City council candidate (District 6) and former city councilmember takes responsibility for her past mistakes
By George Howland Jr.
Heidi Wills rang my doorbell.
Earlier this summer, I put up a Facebook post about Wills and Strippergate–a City Hall scandal involving illegal lobbying and political money laundering by Frank Colacurcio, a vicious gangster. Wills, who served one four-year term, 2000-03, as an at-large city councilmember, is currently running for city council in District 6 (Ballard, Fremont, Greenwood). On Nov. 5, in the general election, she will face off against Dan Strauss, a former aide to City Councilmember Sally Bagshaw. Strauss won the primary election 34 percent to Wills’ 21 percent.
In 2003, Strippergate was partially responsible for Wills losing her city council seat to David Della. In this summer’s Facebook post, I wrote, “I have never heard Wills adequately explain her behavior and demonstrate that her judgment has improved. To me, this is a necessary step before serving on the council for a second time. “
That same night, Wills was in my Phinney Ridge neighborhood ringing doorbells (at publication time, she says she had personally contacted 6,500 households). Wills’ social media person telephoned her to raise the alarm about my post. Wills decided to come over to my house–she had the address as part of publicly available voter lists–and answer my questions. Over a cup of tea, in my fortunately clean kitchen, we talked about her political past and how it relates to the present campaign.
The Past: Frank Colacurcio and Gov. Al Rosellini
Colacurcio, the kingpin of Strippergate, was a serial sex offender with multiple convictions, a pimp on a mass scale, a convicted racketeer and a violent, nasty gangster. He conspired with multiple people to shovel $36,000 in illegal campaign contributions to three city councilmembers: Wills, Judy Nicastro and Jim Compton. Later, Colacurcio was convicted of this felony.
At the same time, former Governor Al Rosellini served as the conduit between City Hall and Colacurcio. Rosellini, a Democrat, was a renowned figure in Washington politics. The highlight of his long and storied political career was two terms as governor, from 1957 to 1965. During that time, he oversaw significant improvements in the state’s higher-education system, adult and juvenile prisons, mental hospitals and institutions for the developmentally disabled.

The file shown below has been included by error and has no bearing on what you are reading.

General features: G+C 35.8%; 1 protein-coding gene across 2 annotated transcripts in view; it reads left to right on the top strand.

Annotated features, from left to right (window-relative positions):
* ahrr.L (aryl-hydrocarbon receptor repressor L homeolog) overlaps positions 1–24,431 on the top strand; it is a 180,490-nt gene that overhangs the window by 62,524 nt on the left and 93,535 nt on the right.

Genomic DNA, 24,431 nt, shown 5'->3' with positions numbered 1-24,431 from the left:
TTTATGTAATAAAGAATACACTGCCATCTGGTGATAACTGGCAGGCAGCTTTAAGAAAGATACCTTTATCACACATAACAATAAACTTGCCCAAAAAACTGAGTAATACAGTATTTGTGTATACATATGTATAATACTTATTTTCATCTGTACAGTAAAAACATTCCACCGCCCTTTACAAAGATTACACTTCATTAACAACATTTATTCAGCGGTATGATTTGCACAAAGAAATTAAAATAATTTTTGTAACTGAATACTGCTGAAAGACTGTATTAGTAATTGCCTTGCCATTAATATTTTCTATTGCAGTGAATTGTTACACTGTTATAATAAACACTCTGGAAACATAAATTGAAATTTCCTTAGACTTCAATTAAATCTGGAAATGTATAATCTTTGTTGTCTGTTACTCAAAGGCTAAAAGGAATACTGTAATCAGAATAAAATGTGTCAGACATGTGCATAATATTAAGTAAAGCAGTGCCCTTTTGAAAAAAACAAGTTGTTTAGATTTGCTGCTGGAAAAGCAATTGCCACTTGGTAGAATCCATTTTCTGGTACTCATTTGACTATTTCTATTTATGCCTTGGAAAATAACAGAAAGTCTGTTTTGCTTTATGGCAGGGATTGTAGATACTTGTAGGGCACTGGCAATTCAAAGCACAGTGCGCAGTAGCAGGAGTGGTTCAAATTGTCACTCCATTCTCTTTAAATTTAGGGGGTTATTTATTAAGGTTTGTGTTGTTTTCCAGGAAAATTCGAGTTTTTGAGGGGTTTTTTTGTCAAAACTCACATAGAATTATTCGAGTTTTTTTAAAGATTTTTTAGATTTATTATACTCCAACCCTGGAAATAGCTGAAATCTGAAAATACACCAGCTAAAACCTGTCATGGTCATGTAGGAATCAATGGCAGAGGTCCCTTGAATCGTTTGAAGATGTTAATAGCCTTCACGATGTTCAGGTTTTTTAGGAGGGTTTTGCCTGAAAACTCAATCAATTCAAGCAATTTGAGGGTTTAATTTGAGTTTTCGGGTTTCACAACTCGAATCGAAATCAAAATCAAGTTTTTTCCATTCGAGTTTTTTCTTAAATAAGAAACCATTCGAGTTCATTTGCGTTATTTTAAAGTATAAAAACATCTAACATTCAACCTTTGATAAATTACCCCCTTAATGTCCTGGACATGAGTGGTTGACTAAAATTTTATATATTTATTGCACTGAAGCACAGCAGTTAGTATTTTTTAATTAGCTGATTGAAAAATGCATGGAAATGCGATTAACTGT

During Strippergate, Rosellini was simultaneously delivering the illegal contributions and conducting an illegal lobbying campaign on behalf of the Colarcurcios—with who he had been associated with for many decades. In 1943, Rosellini was Colarcurcio’s attorney for the predator’s first offense—the rape of a teenage girl.
Wills says, “Rosellini was a mentor. He helped me get elected in 1999. I looked up to him.”
After Wills was sworn into office in January, Rosellini called her and asked if she could help him with “a small business issue.”
She met Rosellini in the parking lot of Rick’s, a Lake City strip club controlled by Colacurcio. The former governor owned the Bigfoot Car Wash that was right next door.
Colacurcio wanted to expand evening parking at Rick’s by using 8 spaces at the car wash. Colacurcio wanted to expand evening parking at Rick’s by having land that abutted the property rezoned to allow parking. [I apologize for the error.]Wills didn’t see a problem with the proposal.